[2021] EWCA Civ 1452

We reported on this case in Issue 244. JDC (who were in liquidation) sought to enforce an adjudicator’s decision. At first instance, the TCC held that the security available (or which was said to be potentially available, were the judgment sum to be paid over) was insufficient and the summary enforcement application was refused. On appeal, JDC said that there were alternative offers of security which the Judge did not address in his judgment. For example, JDC said that the TCC should have found that not only that the liquidators had themselves offered security, but that the security which they had offered, being the payment of the judgment sum by Erith into an escrow account or into court, was adequate. This potential “offer” was not addressed by the Judge. JDC further said that a Deed of Indemnity would be engaged if proceedings were commenced by Erith. Erith said that did not constitute an offer of security at all.

However, Coulson LJ also identified that “lurking in the shadows” of the appeal was a wider point, as to whether a company in liquidation, with an adjudication decision on its final account claim in its favour, but facing a continuing set-off and counterclaim, was entitled to summary judgment at all. In Bresco (Issue 241), the Supreme Court had made it clear that a company in liquidation was entitled to commence and pursue an adjudication, and that to do so was not a futile exercise. But here, JDC suggested that the Supreme Court went further and decided that a company in liquidation was entitled to summary enforcement of a decision, regardless of the absence of a final determination of the other side’s set-off and cross-claim.

As a starting point, given that it has been 25 years since the introduction of the adjudication legislation. Coulson LJ noted:

“In reality, it is the only system of compulsory dispute resolution of which I am aware which requires a decision by a specialist professional within 28 days, backed up by a specialist court enforcement scheme which (subject to jurisdiction and natural justice issues only) provides a judgment within weeks thereafter. It is not an alternative to anything; for most construction disputes, it is the only game in town.”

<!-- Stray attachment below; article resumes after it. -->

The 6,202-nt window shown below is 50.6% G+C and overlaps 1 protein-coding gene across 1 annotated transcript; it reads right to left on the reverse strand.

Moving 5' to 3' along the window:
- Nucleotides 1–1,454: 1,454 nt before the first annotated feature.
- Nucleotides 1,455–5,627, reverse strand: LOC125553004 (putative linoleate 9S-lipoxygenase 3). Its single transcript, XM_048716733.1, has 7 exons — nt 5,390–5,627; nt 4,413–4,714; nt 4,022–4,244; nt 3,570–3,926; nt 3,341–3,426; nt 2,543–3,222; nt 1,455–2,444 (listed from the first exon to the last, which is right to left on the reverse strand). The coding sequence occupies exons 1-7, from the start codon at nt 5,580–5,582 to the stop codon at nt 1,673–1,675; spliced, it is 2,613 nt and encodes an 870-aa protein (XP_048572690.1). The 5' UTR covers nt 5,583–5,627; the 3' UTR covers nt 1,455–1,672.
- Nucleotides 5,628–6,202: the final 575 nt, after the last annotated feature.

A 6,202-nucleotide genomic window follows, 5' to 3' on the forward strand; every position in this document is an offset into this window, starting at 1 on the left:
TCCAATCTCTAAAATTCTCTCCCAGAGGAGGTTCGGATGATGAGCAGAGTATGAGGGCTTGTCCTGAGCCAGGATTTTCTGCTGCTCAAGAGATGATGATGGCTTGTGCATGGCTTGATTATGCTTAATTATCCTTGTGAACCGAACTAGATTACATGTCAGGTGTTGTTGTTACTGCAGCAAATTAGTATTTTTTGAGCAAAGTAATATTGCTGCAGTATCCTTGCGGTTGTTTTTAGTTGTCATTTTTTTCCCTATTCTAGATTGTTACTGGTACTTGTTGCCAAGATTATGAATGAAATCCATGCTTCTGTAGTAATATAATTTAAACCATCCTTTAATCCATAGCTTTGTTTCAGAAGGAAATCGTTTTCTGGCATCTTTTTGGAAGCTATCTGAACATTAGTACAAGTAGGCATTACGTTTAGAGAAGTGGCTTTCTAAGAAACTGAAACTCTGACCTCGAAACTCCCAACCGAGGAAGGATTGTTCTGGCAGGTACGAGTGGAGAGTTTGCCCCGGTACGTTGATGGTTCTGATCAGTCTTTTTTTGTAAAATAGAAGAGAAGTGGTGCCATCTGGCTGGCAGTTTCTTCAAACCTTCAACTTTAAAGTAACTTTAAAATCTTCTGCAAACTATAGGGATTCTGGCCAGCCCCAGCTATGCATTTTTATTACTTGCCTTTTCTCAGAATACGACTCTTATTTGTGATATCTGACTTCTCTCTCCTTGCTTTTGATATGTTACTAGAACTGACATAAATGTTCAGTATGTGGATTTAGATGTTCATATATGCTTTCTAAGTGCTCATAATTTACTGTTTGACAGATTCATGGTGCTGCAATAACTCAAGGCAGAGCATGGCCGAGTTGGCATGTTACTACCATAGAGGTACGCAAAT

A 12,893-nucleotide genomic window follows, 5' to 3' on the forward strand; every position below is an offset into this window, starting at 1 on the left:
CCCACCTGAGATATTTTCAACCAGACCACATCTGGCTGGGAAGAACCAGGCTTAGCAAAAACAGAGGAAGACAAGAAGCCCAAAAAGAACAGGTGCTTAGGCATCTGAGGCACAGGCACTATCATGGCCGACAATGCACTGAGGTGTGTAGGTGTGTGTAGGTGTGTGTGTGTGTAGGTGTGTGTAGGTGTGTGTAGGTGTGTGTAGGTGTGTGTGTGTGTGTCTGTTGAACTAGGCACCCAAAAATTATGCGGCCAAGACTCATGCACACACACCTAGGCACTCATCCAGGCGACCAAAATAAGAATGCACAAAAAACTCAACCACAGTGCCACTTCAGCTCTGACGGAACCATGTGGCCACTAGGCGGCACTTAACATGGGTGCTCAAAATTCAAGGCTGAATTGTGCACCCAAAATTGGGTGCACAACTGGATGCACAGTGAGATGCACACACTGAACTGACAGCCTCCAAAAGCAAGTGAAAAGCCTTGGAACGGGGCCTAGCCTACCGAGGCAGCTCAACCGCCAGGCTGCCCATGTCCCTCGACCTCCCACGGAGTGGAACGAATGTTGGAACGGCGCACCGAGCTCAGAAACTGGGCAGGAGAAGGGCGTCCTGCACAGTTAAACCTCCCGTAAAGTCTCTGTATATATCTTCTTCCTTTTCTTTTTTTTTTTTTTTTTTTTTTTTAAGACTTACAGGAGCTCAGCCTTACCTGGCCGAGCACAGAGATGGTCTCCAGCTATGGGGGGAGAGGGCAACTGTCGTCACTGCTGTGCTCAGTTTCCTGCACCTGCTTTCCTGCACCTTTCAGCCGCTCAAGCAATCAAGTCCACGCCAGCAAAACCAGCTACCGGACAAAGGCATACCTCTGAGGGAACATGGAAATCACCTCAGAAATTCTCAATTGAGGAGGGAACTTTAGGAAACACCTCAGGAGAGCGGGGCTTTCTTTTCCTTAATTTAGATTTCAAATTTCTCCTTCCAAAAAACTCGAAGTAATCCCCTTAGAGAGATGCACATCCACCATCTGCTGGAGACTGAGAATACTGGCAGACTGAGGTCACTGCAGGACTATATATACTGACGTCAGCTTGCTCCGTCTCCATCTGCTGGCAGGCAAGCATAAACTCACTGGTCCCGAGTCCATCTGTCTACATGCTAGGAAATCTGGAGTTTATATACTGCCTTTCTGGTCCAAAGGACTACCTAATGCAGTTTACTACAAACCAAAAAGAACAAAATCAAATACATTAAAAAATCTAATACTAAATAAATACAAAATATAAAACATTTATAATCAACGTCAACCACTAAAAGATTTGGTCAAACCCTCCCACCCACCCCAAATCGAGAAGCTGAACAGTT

The Judge added that a claimant company in liquidation, seeking summarily to enforce an adjudicator’s decision, should take all necessary steps to ensure at the hearing that it is clear to everyone what issues need to be decided. However, he added that Bresco noted the potentially complex issues that can arise between the parties where the claimant is in liquidation. Such a burden should not be underestimated. In particular:

“Any undertakings or security being offered by a claimant company in liquidation need to be clear, evidenced and unequivocal. It is not for the judge to point out during the hearing potential inadequacies with the security offered, in order to give the claimant an opportunity to amend its offer on the hoof in the hope of making it more acceptable. Neither is it for the judge to endeavour to turn vague suggestions by counsel, in the cut and thrust of oral argument, into a potentially binding agreement between the parties...Such an approach gives rise to confusion and potential injustice. If a claimant wants to summarily enforce the adjudicator’s decision, notwithstanding its own liquidation, it needs to be unequivocal about any offer that it is making to ring-fence that money or otherwise protect it. Where there is a dispute about the sufficiency of the undertakings or security on offer, it must at least be beyond argument what has been offered and why.”

Here, Coulson LJ noted that the way in which JDC approached the case meant that it was not always clear, either to Erith or the Judge, what it was that JDC were actually offering, or on what basis. There was never any clear offer by JDC’s liquidators of a simple and straightforward undertaking to provide sufficient ring-fencing of the money in issue. This gave rise to inappropriate levels of complexity and confusion. The question for the CA was, did the liquidators of JDC make a clear and unequivocal offer that Erith should pay the sum identified in the decision into an escrow account or into court, which would then serve as the necessary security for Erith’s set-off and counterclaim? Was that an offer the adequacy of which the Judge had to determine? In Coulson LJ’s view, the answers to both those questions was no.